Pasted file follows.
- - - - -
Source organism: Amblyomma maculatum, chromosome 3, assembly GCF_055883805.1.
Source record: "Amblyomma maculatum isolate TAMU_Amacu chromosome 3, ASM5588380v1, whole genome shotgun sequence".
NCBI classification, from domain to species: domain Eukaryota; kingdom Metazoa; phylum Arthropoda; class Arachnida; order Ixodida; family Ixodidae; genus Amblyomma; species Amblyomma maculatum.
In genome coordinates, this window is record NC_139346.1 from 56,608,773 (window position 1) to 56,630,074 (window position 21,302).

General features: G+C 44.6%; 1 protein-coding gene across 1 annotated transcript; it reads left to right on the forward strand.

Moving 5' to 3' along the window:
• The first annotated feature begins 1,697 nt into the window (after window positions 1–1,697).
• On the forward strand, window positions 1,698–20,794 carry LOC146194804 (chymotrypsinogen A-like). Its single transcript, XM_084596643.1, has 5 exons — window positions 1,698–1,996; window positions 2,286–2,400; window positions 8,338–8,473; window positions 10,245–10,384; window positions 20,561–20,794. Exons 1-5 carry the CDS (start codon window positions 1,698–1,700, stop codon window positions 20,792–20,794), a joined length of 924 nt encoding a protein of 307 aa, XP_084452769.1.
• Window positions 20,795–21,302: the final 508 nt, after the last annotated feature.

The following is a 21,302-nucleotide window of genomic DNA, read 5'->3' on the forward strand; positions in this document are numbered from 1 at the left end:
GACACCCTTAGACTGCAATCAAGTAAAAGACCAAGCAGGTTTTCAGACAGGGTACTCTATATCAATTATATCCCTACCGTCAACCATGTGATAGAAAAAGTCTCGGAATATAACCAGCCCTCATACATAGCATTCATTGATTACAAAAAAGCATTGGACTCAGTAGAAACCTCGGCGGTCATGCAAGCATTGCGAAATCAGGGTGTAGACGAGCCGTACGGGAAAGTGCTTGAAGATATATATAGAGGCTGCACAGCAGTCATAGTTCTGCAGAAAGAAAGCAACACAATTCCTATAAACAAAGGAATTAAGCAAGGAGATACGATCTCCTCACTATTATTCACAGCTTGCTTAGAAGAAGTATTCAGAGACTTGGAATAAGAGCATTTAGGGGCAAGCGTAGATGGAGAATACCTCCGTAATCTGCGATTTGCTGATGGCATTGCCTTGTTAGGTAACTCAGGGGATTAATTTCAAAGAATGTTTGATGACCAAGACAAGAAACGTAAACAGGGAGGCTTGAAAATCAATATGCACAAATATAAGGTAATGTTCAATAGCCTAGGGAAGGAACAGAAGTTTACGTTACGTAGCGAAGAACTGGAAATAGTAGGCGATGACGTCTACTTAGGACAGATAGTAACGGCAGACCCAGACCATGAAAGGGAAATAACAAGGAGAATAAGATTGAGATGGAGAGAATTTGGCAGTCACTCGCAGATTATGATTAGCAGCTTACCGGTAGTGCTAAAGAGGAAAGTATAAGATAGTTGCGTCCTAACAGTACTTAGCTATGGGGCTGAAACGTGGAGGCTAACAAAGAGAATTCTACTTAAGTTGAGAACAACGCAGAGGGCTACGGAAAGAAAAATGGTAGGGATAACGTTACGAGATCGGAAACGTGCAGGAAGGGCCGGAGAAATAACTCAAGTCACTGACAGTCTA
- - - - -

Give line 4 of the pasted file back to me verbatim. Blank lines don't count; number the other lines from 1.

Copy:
In genome coordinates, this window is record NC_139346.1 from 56,608,773 (window position 1) to 56,630,074 (window position 21,302).